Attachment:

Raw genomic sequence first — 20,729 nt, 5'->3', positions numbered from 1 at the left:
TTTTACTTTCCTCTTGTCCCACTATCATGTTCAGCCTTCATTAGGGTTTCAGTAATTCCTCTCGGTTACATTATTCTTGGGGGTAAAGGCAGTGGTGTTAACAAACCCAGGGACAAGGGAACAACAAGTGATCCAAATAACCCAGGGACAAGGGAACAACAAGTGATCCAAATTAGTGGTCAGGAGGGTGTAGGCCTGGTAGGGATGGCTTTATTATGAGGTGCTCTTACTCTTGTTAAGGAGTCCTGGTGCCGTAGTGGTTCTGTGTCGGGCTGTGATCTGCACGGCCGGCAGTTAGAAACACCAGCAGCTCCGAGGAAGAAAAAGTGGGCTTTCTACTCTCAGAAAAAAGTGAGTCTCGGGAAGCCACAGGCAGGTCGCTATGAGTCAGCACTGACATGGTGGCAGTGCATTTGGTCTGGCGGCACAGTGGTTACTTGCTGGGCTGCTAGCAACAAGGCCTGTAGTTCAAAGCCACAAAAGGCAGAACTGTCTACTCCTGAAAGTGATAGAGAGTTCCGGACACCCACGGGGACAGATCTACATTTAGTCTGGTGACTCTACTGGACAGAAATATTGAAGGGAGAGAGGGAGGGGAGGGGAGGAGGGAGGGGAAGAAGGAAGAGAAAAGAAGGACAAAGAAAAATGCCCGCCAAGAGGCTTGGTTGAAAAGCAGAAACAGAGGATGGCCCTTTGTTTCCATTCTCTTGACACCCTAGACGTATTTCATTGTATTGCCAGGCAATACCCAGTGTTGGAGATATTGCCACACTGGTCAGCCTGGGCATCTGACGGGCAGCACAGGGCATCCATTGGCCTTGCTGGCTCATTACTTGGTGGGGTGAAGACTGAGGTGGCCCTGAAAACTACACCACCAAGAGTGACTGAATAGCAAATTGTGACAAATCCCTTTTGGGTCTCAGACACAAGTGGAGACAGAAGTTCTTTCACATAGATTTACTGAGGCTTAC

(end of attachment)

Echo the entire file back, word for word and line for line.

Raw genomic sequence first — 20,729 nt, 5'->3', positions numbered from 1 at the left:
TTTTACTTTCCTCTTGTCCCACTATCATGTTCAGCCTTCATTAGGGTTTCAGTAATTCCTCTCGGTTACATTATTCTTGGGGGTAAAGGCAGTGGTGTTAACAAACCCAGGGACAAGGGAACAACAAGTGATCCAAATAACCCAGGGACAAGGGAACAACAAGTGATCCAAATTAGTGGTCAGGAGGGTGTAGGCCTGGTAGGGATGGCTTTATTATGAGGTGCTCTTACTCTTGTTAAGGAGTCCTGGTGCCGTAGTGGTTCTGTGTCGGGCTGTGATCTGCACGGCCGGCAGTTAGAAACACCAGCAGCTCCGAGGAAGAAAAAGTGGGCTTTCTACTCTCAGAAAAAAGTGAGTCTCGGGAAGCCACAGGCAGGTCGCTATGAGTCAGCACTGACATGGTGGCAGTGCATTTGGTCTGGCGGCACAGTGGTTACTTGCTGGGCTGCTAGCAACAAGGCCTGTAGTTCAAAGCCACAAAAGGCAGAACTGTCTACTCCTGAAAGTGATAGAGAGTTCCGGACACCCACGGGGACAGATCTACATTTAGTCTGGTGACTCTACTGGACAGAAATATTGAAGGGAGAGAGGGAGGGGAGGGGAGGAGGGAGGGGAAGAAGGAAGAGAAAAGAAGGACAAAGAAAAATGCCCGCCAAGAGGCTTGGTTGAAAAGCAGAAACAGAGGATGGCCCTTTGTTTCCATTCTCTTGACACCCTAGACGTATTTCATTGTATTGCCAGGCAATACCCAGTGTTGGAGATATTGCCACACTGGTCAGCCTGGGCATCTGACGGGCAGCACAGGGCATCCATTGGCCTTGCTGGCTCATTACTTGGTGGGGTGAAGACTGAGGTGGCCCTGAAAACTACACCACCAAGAGTGACTGAATAGCAAATTGTGACAAATCCCTTTTGGGTCTCAGACACAAGTGGAGACAGAAGTTCTTTCACATAGATTTACTGAGGCTTAC